Is it true that dogs do not distinguish colors
Categories: AnimalsBy Pictolic https://pictolic.com/article/is-it-true-that-dogs-do-not-distinguish-colors.html
For some reason, it is believed that all dogs are colorblind. At the same time, if you start studying the question from the point of view of science, you will not get an unambiguous answer. So still, do dogs see colors or not, and why are there several different opinions about this?
We need to start with the fact that color vision is a phenomenon that lies more in the plane of psychology than physiology. The brain colors the world around it, based on the already existing visual experience. In this regard, strange situations arise when different people see the same color differently.
It was necessary to eliminate all kinds of misunderstandings arising in the technical and creative environment. Therefore, people have created special tables of colors and their alphanumeric designations. They help to start not from a subjective assessment of everyone, but from standard parameters. However, even this scientific approach does not guarantee high accuracy of color description. There are different color standards (RAL, NCS), as well as tables created by individual brands (Tikkurila, Pantone).
As we can see, even people can't agree on colors. As for dogs, everything is difficult there at all. We cannot imagine the color perception of these animals. Moreover, we do not know at all whether dogs have such a thing as color. Scientists make all assumptions about this by considering the structure of the dog's eye. It says that the animal is good at distinguishing the brightness of the source, but it does not distinguish its color.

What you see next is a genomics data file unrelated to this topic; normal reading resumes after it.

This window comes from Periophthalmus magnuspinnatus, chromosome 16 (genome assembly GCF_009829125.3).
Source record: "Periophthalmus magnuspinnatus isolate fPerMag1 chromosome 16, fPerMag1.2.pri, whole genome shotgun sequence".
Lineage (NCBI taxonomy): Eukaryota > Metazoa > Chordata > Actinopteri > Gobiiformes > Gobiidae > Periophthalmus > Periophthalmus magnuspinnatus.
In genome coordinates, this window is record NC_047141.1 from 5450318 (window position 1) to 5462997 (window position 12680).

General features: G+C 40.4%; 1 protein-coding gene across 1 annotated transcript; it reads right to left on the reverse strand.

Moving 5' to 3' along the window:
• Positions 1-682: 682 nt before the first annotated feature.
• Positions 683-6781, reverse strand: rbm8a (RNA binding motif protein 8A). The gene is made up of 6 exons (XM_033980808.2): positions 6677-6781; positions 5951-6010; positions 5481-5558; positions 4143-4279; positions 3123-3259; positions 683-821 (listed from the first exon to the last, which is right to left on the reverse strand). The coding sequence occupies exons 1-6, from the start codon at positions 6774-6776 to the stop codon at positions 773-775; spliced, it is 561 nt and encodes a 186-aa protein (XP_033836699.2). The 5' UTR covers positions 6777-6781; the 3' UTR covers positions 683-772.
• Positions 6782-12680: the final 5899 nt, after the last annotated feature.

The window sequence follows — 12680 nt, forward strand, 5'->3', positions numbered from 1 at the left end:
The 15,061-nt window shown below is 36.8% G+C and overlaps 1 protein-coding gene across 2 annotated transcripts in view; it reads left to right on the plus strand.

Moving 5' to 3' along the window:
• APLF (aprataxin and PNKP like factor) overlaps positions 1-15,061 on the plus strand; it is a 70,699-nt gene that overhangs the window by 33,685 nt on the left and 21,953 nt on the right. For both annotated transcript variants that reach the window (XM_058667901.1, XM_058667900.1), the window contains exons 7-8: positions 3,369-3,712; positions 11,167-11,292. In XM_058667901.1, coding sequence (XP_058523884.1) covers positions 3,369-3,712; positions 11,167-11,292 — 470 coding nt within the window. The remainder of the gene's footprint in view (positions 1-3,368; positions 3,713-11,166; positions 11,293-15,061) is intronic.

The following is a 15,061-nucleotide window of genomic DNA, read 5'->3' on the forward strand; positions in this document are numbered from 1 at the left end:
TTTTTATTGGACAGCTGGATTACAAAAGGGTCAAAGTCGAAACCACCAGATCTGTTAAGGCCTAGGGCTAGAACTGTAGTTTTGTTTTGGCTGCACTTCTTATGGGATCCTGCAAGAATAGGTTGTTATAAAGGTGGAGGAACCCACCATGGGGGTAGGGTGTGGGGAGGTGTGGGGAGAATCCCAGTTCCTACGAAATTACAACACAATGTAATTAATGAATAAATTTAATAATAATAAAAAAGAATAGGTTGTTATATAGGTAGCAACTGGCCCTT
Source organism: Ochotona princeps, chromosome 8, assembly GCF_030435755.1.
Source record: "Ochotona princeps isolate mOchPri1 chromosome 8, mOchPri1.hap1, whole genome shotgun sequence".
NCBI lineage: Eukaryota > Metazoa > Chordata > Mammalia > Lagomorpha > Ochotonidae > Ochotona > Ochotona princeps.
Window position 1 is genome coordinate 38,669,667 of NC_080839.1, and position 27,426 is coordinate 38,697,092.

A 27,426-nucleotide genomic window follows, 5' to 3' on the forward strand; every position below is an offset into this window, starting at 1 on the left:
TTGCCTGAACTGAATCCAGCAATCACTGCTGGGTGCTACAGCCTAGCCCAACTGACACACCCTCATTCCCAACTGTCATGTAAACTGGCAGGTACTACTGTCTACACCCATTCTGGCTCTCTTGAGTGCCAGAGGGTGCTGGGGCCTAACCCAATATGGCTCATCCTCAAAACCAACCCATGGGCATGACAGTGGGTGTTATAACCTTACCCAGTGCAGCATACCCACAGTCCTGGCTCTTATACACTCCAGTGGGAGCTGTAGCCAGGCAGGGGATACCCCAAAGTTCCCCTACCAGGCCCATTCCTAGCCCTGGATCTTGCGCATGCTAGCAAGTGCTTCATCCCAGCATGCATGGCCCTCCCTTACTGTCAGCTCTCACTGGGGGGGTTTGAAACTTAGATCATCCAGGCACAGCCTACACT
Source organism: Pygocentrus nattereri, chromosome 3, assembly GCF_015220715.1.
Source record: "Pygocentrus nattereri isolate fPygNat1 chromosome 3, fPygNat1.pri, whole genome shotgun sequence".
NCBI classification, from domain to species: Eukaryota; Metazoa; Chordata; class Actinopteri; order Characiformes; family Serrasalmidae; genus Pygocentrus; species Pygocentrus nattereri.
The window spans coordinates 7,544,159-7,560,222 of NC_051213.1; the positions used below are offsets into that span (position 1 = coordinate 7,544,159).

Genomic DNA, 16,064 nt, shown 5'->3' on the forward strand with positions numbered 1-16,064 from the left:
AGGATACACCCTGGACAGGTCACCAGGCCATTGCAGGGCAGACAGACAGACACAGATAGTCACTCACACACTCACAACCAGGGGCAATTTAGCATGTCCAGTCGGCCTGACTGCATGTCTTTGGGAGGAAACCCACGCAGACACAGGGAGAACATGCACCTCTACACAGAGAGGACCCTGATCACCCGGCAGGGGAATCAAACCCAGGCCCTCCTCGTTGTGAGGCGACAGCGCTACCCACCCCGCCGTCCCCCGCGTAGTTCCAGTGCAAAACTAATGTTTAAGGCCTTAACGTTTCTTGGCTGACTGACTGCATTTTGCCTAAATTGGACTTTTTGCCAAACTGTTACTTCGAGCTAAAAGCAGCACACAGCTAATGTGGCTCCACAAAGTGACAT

Unlike the retina of the human eye, which contains rod and cone cells, the dog has only the first type of receptors. In order for vision to be full-color, it is necessary to have two types of cells. So almost certainly dogs see a boring world, with a very limited number of colors and shades. At the same time, it is still impossible to say that they are completely colorblind. Alas, we do not know how the dog's brain processes visual signals — perhaps it "colors" something.
In general, for dogs, vision is far from the most important source of information. It is known that these animals are short-sighted and even the owner is not always recognized from a distance of 50-70 meters. But on the other hand, nature has endowed them with a subtle sense of smell and acute hearing, which more than compensate for the shortcomings of vision. Thanks to their nose, dogs navigate even in the Moscow metro, accurately identifying the right station.